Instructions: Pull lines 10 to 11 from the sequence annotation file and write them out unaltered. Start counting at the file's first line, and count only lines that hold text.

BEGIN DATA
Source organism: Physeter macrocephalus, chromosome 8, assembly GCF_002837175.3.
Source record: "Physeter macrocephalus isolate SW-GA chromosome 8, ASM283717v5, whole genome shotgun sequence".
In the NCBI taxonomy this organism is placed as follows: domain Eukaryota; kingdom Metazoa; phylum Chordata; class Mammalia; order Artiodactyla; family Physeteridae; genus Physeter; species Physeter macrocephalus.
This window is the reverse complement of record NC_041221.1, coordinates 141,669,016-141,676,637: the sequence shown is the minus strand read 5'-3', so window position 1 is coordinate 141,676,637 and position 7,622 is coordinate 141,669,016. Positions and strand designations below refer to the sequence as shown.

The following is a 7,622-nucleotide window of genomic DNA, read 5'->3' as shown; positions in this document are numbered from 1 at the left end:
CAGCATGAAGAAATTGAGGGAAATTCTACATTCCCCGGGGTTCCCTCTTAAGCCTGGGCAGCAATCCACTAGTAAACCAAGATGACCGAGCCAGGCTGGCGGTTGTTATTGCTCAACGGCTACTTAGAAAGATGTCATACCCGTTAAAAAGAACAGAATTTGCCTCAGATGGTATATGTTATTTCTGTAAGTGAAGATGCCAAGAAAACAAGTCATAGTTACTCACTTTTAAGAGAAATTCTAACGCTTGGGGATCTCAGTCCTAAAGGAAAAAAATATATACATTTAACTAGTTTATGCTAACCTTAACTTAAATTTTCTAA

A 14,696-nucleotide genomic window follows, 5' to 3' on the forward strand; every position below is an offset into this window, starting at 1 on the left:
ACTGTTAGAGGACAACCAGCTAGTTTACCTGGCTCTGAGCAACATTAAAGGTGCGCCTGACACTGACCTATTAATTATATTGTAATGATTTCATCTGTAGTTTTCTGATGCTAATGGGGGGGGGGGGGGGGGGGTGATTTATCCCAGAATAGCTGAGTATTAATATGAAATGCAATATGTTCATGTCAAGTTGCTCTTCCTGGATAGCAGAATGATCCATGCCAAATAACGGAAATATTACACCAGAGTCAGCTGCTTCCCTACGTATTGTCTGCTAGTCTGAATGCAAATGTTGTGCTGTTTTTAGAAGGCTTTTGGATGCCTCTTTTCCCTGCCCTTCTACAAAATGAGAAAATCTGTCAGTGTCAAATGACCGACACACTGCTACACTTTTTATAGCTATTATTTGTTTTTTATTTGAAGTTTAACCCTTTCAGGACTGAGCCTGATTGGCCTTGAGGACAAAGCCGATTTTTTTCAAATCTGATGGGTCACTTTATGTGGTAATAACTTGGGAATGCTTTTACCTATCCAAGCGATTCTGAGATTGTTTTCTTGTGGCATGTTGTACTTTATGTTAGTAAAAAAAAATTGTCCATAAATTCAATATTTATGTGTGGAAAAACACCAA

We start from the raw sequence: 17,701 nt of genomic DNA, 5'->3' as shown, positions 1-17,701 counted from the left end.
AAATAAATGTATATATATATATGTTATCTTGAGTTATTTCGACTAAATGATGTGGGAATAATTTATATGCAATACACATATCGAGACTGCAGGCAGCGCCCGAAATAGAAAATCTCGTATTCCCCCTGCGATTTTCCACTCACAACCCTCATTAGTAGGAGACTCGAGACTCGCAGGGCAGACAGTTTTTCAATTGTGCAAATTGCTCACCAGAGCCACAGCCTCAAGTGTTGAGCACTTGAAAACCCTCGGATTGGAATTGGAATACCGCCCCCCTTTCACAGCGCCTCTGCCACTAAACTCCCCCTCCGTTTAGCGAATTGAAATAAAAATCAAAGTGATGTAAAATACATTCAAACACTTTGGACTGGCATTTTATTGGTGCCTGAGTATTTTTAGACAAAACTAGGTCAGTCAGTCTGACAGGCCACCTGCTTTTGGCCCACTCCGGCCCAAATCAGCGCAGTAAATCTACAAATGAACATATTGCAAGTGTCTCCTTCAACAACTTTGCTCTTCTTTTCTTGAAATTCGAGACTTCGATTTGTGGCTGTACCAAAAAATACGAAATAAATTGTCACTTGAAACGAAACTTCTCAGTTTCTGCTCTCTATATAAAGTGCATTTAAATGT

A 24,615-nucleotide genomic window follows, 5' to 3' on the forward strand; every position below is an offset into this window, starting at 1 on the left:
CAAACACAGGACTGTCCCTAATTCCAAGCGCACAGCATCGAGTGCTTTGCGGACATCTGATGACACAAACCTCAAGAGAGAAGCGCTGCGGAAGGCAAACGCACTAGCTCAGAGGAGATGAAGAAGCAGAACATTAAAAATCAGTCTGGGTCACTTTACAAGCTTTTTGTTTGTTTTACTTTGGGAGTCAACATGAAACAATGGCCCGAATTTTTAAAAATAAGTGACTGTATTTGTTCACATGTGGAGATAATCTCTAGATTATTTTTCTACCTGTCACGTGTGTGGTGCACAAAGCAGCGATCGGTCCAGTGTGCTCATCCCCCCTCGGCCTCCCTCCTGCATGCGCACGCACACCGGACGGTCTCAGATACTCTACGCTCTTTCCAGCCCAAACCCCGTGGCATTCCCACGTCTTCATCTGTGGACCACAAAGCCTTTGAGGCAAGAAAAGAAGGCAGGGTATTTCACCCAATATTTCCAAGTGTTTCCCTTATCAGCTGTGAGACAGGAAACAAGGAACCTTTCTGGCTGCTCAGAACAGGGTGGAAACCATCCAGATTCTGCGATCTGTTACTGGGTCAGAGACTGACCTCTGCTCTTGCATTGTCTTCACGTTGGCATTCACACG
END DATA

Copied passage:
AAATAAATGTATATATATATATGTTATCTTGAGTTATTTCGACTAAATGATGTGGGAATAATTTATATGCAATACACATATCGAGACTGCAGGCAGCGCCCGAAATAGAAAATCTCGTATTCCCCCTGCGATTTTCCACTCACAACCCTCATTAGTAGGAGACTCGAGACTCGCAGGGCAGACAGTTTTTCAATTGTGCAAATTGCTCACCAGAGCCACAGCCTCAAGTGTTGAGCACTTGAAAACCCTCGGATTGGAATTGGAATACCGCCCCCCTTTCACAGCGCCTCTGCCACTAAACTCCCCCTCCGTTTAGCGAATTGAAATAAAAATCAAAGTGATGTAAAATACATTCAAACACTTTGGACTGGCATTTTATTGGTGCCTGAGTATTTTTAGACAAAACTAGGTCAGTCAGTCTGACAGGCCACCTGCTTTTGGCCCACTCCGGCCCAAATCAGCGCAGTAAATCTACAAATGAACATATTGCAAGTGTCTCCTTCAACAACTTTGCTCTTCTTTTCTTGAAATTCGAGACTTCGATTTGTGGCTGTACCAAAAAATACGAAATAAATTGTCACTTGAAACGAAACTTCTCAGTTTCTGCTCTCTATATAAAGTGCATTTAAATGT

A 24,615-nucleotide genomic window follows, 5' to 3' on the forward strand; every position below is an offset into this window, starting at 1 on the left: